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Sulphuric Acid.

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Introduction

Sulphuric Acid Sulphuric Acid, H2SO4, is a corrosive, oily, colourless liquid, with a relative density of 1.85. It melts at 10.36� C (50.6� F), boils at 340� C (644� F), and is soluble in all proportions in water. When sulphuric acid is mixed with water, considerable heat is released. Unless the mixture is well stirred, the added water may be heated beyond its boiling point and the sudden formation of steam may blow the acid out of its container . The concentrated acid destroys skin and flesh, and can cause blindness if it gets into the eyes. The best treatment is to flush away the acid with large amounts of water. Despite the dangers created by careless handling, sulphuric acid has been commercially important for many years. The early alchemists prepared it in large quantities by heating naturally occurring sulphates to a high temperature and dissolving in water the sulphur trioxide thus formed. ...read more.

Middle

When concentrated sulphuric acid is heated, it behaves as an oxidizing agent, capable, for example, of dissolving such relatively unreactive metals as copper, mercury, and lead to produce metal sulphate, sulphur dioxide, and water. During the 19th century, the German chemist Baron Justus von Liebig discovered that sulphuric acid, when added to the soil, increased the amount of soil phosphorus available to plants. This discovery gave rise to an increase in the commercial production of sulphuric acid and led to improved methods of manufacture. Two processes for the production of sulphuric acid are in use today. In their initial steps, both require the use of sulphur dioxide, which is produced by burning iron pyrites, FeS2, or sulphur, in air. The first of these methods, the lead-chamber process, employs as reaction vessels large lead-sheathed brick towers. In these towers, sulphur-dioxide gas, air, steam, and oxides of nitrogen react to yield sulphuric acid as fine droplets that fall to the bottom of the chamber. ...read more.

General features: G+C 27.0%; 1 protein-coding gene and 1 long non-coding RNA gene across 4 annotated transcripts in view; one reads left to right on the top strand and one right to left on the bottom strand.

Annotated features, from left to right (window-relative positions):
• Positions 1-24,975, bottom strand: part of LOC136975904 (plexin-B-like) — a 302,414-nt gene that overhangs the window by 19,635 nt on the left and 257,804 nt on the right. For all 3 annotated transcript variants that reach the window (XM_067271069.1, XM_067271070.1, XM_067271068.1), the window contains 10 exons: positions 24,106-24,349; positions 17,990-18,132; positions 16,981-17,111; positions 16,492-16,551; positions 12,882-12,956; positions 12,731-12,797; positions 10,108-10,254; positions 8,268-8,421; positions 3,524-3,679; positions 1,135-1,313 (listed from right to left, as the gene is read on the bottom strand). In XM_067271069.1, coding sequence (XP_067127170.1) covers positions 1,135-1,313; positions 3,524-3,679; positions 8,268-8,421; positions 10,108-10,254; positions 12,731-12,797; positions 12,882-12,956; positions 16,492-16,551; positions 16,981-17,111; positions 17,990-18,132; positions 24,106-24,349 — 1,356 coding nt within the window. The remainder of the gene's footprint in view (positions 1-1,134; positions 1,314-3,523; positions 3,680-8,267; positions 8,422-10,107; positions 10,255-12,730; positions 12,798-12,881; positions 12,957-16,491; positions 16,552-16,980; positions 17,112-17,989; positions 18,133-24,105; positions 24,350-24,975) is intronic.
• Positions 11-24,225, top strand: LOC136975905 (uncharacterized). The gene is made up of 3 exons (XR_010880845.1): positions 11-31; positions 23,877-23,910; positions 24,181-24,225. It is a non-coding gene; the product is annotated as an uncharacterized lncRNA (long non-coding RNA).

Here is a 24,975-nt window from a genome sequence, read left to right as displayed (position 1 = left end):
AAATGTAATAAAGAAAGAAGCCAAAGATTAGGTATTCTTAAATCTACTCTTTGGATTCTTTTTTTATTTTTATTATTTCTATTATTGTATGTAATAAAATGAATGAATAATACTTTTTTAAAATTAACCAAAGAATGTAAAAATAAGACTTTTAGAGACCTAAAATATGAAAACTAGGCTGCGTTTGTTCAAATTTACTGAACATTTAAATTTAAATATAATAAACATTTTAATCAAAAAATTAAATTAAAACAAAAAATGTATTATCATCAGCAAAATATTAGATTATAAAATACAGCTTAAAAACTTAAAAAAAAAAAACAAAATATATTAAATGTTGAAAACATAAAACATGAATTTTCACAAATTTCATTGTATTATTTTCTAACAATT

Conclusion

The trioxide is dissolved in concentrated sulphuric acid, and at the same time a regulated influx of water maintains the concentration at a selected level, usually about 95 per cent. By reducing the flow of water, a product with more SO3 than shown in the formula H2SO4 may be made. This product, called fuming sulphuric acid, or oleum, or Nordhausen acid, is needed in some organic chemical reactions. The uses of sulphuric acid are so varied that the volume of its production provides an approximate index of general industrial activity. For example, in the early 1970s, annual United States production of sulphuric acid exceeded 29 million tons, a figure corresponding to a daily production of 1/3 kg (3/4 lb) per person throughout the year. The largest single use of sulphuric acid is for making fertilizers, both superphosphate and ammonium sulphate. It is also used in making organic products, refining petroleum, making paints and pigments, processing metals, and making rayon. One of the few consumer products containing sulphuric acid as such is the lead storage battery, found in cars. Tim Rogers 11F ...read more.

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